thumbnail of About science; About earthquake engineering
Transcript
Hide -
If this transcript has significant errors that should be corrected, let us know, so we can add it to FIX IT+
This is about science produced by the California Institute of Technology and originally broadcast by station KPCC Pasadena California. The programs are made available to this station by national educational radio. This program is about earthquake engineering with host Dr. Robert McGregor Leon and his guest Dr. Paul Jennings professor of applied mechanics. Here now is Dr. McGrath at. The start I would call the first thing you better do is tell me just what you mean by earthquake engineering. Well by earthquake engineering what we mean is a study of the special problems that are related to the protection of structures against earthquakes. Well certainly in this area of California Southern California we're very conscious of earthquakes. It seems to be a long history of such experiences. How frequent are earth quakes throughout the world. Well they are very frequent. It's been estimated that maybe a million of them occur a year
but fortunately very few of these perhaps 100000 of them are strong enough to be felt by anyone. And of the ones that are felt very few of those perhaps 100 of them are such that they might cause damage. The 100 or so damage which occurs is measurable in terms of structural damage building destruction loss of human life. Is this what you mean in terms of highly populated areas. Well one of the problems is that the people are. Increasing and as a result more and more of the seismically active areas of the world are becoming populated so that the number of earthquakes that could be damaging increases because people are living in more places even if the number of earthquakes that are happening is relatively constant.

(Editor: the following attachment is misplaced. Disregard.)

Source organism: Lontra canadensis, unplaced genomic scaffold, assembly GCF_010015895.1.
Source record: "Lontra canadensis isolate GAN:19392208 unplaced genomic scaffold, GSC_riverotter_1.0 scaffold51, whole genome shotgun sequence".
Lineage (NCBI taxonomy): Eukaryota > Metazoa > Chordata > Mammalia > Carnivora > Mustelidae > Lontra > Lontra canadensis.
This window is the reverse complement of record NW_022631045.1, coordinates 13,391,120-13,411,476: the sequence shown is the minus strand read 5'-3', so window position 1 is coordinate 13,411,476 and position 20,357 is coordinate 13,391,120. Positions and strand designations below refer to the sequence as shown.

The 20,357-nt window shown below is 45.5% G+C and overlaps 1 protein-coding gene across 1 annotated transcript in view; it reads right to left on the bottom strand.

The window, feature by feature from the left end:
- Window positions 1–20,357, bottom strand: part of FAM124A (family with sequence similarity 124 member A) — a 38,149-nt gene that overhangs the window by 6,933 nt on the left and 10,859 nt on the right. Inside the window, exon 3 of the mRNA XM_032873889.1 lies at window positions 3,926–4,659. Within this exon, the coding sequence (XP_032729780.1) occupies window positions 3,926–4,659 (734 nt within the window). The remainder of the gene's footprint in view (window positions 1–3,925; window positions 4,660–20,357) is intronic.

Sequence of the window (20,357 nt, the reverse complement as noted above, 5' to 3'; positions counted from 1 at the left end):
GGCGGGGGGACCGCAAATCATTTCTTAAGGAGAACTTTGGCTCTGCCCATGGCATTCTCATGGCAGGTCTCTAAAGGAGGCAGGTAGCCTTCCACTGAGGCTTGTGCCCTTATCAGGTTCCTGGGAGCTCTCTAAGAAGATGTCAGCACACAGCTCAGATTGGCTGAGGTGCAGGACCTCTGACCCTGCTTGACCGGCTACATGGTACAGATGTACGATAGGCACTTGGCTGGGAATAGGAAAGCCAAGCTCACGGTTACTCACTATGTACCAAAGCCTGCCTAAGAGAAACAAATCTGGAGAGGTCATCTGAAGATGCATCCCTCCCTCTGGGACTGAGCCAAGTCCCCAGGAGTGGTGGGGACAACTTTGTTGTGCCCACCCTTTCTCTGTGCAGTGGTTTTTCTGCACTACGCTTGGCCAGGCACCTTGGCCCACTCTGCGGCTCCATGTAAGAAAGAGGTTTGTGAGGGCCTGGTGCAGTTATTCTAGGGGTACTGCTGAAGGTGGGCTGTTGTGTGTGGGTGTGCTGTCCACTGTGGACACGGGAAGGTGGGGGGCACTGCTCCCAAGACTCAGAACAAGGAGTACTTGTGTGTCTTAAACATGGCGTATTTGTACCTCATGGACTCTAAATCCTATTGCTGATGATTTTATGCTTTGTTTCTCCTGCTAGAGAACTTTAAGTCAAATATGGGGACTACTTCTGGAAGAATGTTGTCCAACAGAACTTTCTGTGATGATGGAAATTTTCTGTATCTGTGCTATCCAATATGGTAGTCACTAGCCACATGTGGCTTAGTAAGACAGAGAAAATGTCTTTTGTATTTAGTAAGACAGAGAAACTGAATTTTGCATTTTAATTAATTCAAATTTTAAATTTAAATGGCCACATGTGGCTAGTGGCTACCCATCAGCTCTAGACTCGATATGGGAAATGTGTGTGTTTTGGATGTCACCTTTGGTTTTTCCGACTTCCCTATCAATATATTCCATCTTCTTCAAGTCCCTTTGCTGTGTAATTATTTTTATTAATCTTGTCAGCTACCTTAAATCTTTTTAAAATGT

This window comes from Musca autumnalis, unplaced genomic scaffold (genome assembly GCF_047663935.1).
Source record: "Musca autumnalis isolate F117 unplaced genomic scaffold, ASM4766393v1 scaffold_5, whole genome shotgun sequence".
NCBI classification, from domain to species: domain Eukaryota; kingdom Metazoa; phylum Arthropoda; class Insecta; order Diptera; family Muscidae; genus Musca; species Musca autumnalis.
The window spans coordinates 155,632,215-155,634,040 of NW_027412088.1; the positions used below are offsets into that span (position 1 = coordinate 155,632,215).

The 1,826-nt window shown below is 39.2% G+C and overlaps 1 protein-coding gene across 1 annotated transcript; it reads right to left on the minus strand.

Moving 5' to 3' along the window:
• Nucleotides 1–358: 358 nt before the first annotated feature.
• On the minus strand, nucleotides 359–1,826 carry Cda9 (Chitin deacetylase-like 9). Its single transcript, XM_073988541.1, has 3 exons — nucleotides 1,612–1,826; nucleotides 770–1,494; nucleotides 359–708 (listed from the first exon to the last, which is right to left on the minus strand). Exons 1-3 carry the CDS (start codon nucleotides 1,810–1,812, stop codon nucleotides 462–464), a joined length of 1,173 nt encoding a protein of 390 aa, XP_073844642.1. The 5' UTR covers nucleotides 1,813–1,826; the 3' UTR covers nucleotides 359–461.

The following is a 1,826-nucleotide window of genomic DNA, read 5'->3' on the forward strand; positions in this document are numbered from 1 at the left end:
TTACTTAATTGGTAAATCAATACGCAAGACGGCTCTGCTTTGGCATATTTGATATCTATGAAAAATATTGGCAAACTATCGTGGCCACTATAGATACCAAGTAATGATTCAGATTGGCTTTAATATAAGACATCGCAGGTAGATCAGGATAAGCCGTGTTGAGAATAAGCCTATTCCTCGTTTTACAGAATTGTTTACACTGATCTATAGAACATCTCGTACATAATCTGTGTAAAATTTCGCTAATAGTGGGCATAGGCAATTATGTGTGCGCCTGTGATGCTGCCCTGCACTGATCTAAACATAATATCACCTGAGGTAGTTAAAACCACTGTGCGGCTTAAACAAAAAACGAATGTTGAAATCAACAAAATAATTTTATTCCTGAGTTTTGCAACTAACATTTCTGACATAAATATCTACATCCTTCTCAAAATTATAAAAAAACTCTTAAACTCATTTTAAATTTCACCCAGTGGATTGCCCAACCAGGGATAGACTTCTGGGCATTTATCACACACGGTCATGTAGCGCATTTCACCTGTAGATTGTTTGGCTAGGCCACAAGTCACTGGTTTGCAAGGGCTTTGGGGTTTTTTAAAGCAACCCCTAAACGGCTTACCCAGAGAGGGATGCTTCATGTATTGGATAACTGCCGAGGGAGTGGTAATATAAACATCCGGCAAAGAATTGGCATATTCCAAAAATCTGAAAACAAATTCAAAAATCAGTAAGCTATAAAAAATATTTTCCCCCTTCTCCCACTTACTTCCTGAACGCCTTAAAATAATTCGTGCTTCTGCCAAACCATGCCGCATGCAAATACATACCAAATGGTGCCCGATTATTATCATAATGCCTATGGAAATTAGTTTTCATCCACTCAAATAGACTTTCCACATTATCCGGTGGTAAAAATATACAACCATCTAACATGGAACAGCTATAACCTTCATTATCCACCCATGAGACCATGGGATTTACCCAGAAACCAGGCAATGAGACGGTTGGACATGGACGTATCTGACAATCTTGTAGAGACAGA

As the years go by we can expect somewhat more more problems in this area because people are now living in places they didn't live before. Just moving out to these more active areas. What are some of the active areas throughout the world. Well most of the strong earthquakes are about 80 percent of them occur around the Pacific Ocean and this is often called the ring of fire ring of fire because an earthquake activity is also often associated with volcanism active volcanoes and there are many of these around. Perimeter of the Pacific Ocean so extending all the way from white Australia through the eastern coast of Asia up through Alaska back oh yes Australia not so much but New Zealand is very active Eisley has of course is Japan. They can check out an insular Russia illusion islands are extremely active all along the coast Pacific coast all the way
down to Mexico and beyond into South America through the western coast of the United States and down into South America right about other areas into Europe and Africa. Yes there's another belt of earthquake. Occurrence called the Alpine belt that runs through Turkey India northern India Russia Tashkent is on the northern portion of this earthquake belt and into Outer Mongolia. Do we have any idea how recent this activity is is it something for example the Pacific Ring of Fire as we call it. Is this something that's been going on for millions of years. Is it more recent than the one through the Near East. Well you have to talk to a geologist to say for sure we have reason to think it's been going on for a long time in Japan where our historic records are the longest. There's been lots of earthquake activity at roughly a constant rate for several centuries. The hymn records back to.
Oh I think maybe 3 or 500 B.C. So it's been going on for him for a long time. So certainly we have a good deal of recorded history. Certainly in more recent times. But you say that you don't know personally the long geologic history of how these chains have developed here. No this is tectonics outside of my area so I'd rather not comment on that. My turn to the damaging earthquakes even this is more the problem of the earthquake engineer. We're very interested in what type of motions cause damage and how they reach doctors respond to these motions. For one think how do you measure the magnitude of an earthquake. You mention the frequency but the question of the magnitude. Well the common magnitude measurement is it on the Richter scale which measures the maximum